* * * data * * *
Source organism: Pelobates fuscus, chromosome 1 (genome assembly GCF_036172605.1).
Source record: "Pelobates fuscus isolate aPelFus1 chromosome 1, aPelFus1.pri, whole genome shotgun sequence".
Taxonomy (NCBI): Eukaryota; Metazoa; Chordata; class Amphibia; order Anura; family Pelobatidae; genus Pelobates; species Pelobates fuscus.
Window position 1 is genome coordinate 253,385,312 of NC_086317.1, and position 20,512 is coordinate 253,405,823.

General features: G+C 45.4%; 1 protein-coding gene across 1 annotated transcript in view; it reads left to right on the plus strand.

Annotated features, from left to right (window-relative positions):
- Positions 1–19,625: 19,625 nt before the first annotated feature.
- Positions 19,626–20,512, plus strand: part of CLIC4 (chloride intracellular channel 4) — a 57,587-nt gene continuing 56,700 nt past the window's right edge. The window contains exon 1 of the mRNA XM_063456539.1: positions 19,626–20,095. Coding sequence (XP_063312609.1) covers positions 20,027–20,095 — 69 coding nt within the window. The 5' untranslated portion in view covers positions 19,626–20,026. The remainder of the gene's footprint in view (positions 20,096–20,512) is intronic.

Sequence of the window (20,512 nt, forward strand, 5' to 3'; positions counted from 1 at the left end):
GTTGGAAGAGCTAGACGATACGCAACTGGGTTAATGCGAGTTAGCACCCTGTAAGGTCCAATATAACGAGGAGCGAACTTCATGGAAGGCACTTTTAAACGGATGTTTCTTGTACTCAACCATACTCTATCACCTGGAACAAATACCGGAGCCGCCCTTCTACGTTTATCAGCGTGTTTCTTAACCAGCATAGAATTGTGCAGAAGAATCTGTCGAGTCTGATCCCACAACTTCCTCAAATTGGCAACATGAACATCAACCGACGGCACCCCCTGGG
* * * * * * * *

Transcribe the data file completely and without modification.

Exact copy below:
Source organism: Pelobates fuscus, chromosome 1 (genome assembly GCF_036172605.1).
Source record: "Pelobates fuscus isolate aPelFus1 chromosome 1, aPelFus1.pri, whole genome shotgun sequence".
Taxonomy (NCBI): Eukaryota; Metazoa; Chordata; class Amphibia; order Anura; family Pelobatidae; genus Pelobates; species Pelobates fuscus.
Window position 1 is genome coordinate 253,385,312 of NC_086317.1, and position 20,512 is coordinate 253,405,823.

General features: G+C 45.4%; 1 protein-coding gene across 1 annotated transcript in view; it reads left to right on the plus strand.

Annotated features, from left to right (window-relative positions):
- Positions 1–19,625: 19,625 nt before the first annotated feature.
- Positions 19,626–20,512, plus strand: part of CLIC4 (chloride intracellular channel 4) — a 57,587-nt gene continuing 56,700 nt past the window's right edge. The window contains exon 1 of the mRNA XM_063456539.1: positions 19,626–20,095. Coding sequence (XP_063312609.1) covers positions 20,027–20,095 — 69 coding nt within the window. The 5' untranslated portion in view covers positions 19,626–20,026. The remainder of the gene's footprint in view (positions 20,096–20,512) is intronic.

Sequence of the window (20,512 nt, forward strand, 5' to 3'; positions counted from 1 at the left end):
GTTGGAAGAGCTAGACGATACGCAACTGGGTTAATGCGAGTTAGCACCCTGTAAGGTCCAATATAACGAGGAGCGAACTTCATGGAAGGCACTTTTAAACGGATGTTTCTTGTACTCAACCATACTCTATCACCTGGAACAAATACCGGAGCCGCCCTTCTACGTTTATCAGCGTGTTTCTTAACCAGCATAGAATTGTGCAGAAGAATCTGTCGAGTCTGATCCCACAACTTCCTCAAATTGGCAACATGAACATCAACCGACGGCACCCCCTGGG